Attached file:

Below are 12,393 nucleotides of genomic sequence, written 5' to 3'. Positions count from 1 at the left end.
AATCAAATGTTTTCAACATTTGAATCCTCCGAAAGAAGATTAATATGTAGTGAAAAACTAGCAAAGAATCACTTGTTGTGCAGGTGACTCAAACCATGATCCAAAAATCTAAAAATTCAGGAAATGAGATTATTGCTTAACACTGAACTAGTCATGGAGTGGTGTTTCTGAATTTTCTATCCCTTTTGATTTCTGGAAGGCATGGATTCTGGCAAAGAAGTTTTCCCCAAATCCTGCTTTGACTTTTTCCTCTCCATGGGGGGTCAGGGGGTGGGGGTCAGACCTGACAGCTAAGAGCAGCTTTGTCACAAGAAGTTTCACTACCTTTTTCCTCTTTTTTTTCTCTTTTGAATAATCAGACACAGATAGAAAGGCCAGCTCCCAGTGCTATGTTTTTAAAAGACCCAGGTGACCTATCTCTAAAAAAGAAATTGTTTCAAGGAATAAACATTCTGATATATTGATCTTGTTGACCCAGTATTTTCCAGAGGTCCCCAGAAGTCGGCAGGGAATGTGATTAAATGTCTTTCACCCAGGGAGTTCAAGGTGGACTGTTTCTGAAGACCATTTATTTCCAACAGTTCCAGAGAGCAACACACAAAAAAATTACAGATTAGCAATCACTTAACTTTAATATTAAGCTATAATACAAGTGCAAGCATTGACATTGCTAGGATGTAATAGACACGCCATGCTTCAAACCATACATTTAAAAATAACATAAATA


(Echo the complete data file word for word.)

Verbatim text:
Below are 12,393 nucleotides of genomic sequence, written 5' to 3'. Positions count from 1 at the left end.
AATCAAATGTTTTCAACATTTGAATCCTCCGAAAGAAGATTAATATGTAGTGAAAAACTAGCAAAGAATCACTTGTTGTGCAGGTGACTCAAACCATGATCCAAAAATCTAAAAATTCAGGAAATGAGATTATTGCTTAACACTGAACTAGTCATGGAGTGGTGTTTCTGAATTTTCTATCCCTTTTGATTTCTGGAAGGCATGGATTCTGGCAAAGAAGTTTTCCCCAAATCCTGCTTTGACTTTTTCCTCTCCATGGGGGGTCAGGGGGTGGGGGTCAGACCTGACAGCTAAGAGCAGCTTTGTCACAAGAAGTTTCACTACCTTTTTCCTCTTTTTTTTCTCTTTTGAATAATCAGACACAGATAGAAAGGCCAGCTCCCAGTGCTATGTTTTTAAAAGACCCAGGTGACCTATCTCTAAAAAAGAAATTGTTTCAAGGAATAAACATTCTGATATATTGATCTTGTTGACCCAGTATTTTCCAGAGGTCCCCAGAAGTCGGCAGGGAATGTGATTAAATGTCTTTCACCCAGGGAGTTCAAGGTGGACTGTTTCTGAAGACCATTTATTTCCAACAGTTCCAGAGAGCAACACACAAAAAAATTACAGATTAGCAATCACTTAACTTTAATATTAAGCTATAATACAAGTGCAAGCATTGACATTGCTAGGATGTAATAGACACGCCATGCTTCAAACCATACATTTAAAAATAACATAAATA